By Chad Deal, MD
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The ability to combine bone density registry data with FRAX® fracture risk assessments and medication use data from the electronic medical record (EMR) has created a powerful tool for quality improvement and outcomes collection in osteoporosis management. Now Cleveland Clinic is combining its formidable dual-energy X-ray absorptiometry (DXA) registry with that of another major U.S. medical center for enhanced outcomes insights.
The DXA registry at a glance
Since the Cleveland Clinic DXA Registry enrolled its first patients in 2009, cumulative enrollment has surpassed 55,000 (Figure).
Data for the registry are entered via the DXA Data Entry System (DES), a Web-based intranet tool designed to streamline data entry. The DES receives scheduling messages from the central EMR system to generate a real-time list of appointments for which data related to DXA are to be recorded.
Technologists log in to the system from any intranet-connected workstation and are guided through a data entry page to ensure complete and accurate data collection for each appointment, enabling FRAX fracture risk calculation at a later time.
Basic demographic variables are preloaded into the DES from the EMR, including height and weight, along with selected FRAX risk factors (prior fracture, hip fracture in a parent, current tobacco use, past or current exposure to oral glucocorticoids for ≥ 3 months, rheumatoid arthritis, disorders associated with secondary osteoporosis, and consumption of ≥ 3 alcoholic drinks a day).
Femoral neck, total hip and lumbar spine bone mineral density values, along with T- or Z-scores and type of DXA machine, are entered by the technologist
Current or past use of specific osteoporosis medications and reason for discontinuation are reported by patients and entered by the technologist
The DES automatically flags missing or out-of-range data, with correction required before the entry can be completed.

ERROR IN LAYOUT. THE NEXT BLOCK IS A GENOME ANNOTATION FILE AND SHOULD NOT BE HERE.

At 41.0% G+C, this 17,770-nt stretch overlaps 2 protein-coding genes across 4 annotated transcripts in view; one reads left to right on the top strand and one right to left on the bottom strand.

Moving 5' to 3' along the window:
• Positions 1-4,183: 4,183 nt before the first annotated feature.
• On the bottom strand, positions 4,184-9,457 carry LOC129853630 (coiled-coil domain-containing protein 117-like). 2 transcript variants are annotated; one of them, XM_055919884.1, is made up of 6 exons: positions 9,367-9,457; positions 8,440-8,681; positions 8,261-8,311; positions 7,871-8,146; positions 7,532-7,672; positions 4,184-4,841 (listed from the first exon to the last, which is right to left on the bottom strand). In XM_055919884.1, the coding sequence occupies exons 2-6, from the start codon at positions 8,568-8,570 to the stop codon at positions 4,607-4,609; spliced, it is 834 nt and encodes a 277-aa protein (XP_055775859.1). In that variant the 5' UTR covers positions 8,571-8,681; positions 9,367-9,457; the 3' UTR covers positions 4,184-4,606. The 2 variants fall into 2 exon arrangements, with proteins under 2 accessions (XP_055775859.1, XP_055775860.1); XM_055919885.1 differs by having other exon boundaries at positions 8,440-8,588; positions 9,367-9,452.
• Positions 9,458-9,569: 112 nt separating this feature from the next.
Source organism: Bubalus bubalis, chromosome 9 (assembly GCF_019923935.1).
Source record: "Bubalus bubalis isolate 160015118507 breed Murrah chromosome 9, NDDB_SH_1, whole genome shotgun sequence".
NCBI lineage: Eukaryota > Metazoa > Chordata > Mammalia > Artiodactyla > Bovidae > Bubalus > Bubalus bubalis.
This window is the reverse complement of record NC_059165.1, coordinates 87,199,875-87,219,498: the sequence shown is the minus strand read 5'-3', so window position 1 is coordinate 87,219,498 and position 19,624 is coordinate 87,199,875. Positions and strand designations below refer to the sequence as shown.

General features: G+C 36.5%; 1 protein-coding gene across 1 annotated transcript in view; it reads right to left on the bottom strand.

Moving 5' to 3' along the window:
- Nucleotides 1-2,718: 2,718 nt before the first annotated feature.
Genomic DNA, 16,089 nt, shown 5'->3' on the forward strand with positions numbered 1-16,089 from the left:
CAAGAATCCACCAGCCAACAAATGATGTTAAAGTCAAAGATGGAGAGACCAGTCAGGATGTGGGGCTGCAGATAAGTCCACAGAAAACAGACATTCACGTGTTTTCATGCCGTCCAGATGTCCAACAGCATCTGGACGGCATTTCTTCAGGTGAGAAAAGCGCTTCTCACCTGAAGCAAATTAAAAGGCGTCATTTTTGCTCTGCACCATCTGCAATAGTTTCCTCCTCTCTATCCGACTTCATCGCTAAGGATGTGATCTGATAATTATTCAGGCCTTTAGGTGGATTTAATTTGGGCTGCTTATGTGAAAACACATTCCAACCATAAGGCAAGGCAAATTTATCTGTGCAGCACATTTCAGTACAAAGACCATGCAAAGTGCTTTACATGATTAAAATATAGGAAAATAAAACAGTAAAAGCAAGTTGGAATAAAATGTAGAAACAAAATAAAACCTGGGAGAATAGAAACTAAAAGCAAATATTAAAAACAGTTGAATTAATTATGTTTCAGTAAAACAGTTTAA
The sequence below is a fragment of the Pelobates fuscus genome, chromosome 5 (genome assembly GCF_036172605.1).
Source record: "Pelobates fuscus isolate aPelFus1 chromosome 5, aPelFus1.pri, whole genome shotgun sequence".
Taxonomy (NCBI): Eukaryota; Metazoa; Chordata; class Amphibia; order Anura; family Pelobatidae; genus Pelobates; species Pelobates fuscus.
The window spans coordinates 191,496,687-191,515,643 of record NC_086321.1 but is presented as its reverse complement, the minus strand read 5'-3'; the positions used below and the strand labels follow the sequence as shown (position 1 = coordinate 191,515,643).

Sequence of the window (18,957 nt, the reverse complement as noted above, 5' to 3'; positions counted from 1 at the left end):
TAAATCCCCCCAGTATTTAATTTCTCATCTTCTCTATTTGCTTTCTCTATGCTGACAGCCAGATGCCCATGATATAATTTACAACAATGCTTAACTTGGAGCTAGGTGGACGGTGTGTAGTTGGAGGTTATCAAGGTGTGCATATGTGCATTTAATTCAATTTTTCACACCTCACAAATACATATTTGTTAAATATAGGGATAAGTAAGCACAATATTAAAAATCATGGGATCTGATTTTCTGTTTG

Abundant outcomes data to date
This combining of bone density registry data with FRAX 10-year absolute fracture risk and with EMR data on the use of osteoporosis medications and glucocorticoids has already yielded data for use in outcomes analysis and quality improvement. Here are a few examples we have presented to date:
- Overman RA, Deal CL. Anti-osteoporosis medication use after hip or vertebral fracture. Arthritis Rheumatol. 2014;66(10 suppl):S806. Abstract 1835.
- Overman RA, Lauffenburger JC, Gourlay ML, Deal CL. Adherence to denosumab in a large healthcare system. Arthritis Rheumatol. 2014;66(10 suppl):S1011. Abstract 2316.
- Overman RA, Lauffenburger JC, Gourlay ML, Deal CL. Continued zoledronic acid use in a large healthcare system. Arthritis Rheumatol. 2014;66(10 suppl):S985. Abstract 2263.
- Overman RA, Deal CL. Evaluation of osteoporosis medication starts in patients based on T-score and FRAX® absolute fracture risk model in a large health care system. Arthritis Rheum. 2013;65(10 suppl):S1136. Abstract 2664.
- Deal CL, Strnad GJ, Overman RA, Bershadsky B. Cleveland clinic dual energy X-ray absorptiometry registry. Arthritis Rheum. 2013;65(10 suppl):S819-S820. Abstract 1924.
Strength in numbers through combined registries
Cleveland Clinic is now building on this foundation through a collaborative agreement with the University of Alabama at Birmingham to combine DXA registries. This agreement will allow linkage of patients in the DXA registries with Medicare data for healthcare claims, enabling us to evaluate the care that patients receive and analyze it against fracture events and hospitalizations.
We look forward to sharing insights in the months and years ahead.
Dr. Deal is Director of the Center for Osteoporosis and Metabolic Bone Disease as well as Vice Chair for Quality and Outcomes in the Department of Rheumatic and Immunologic Diseases.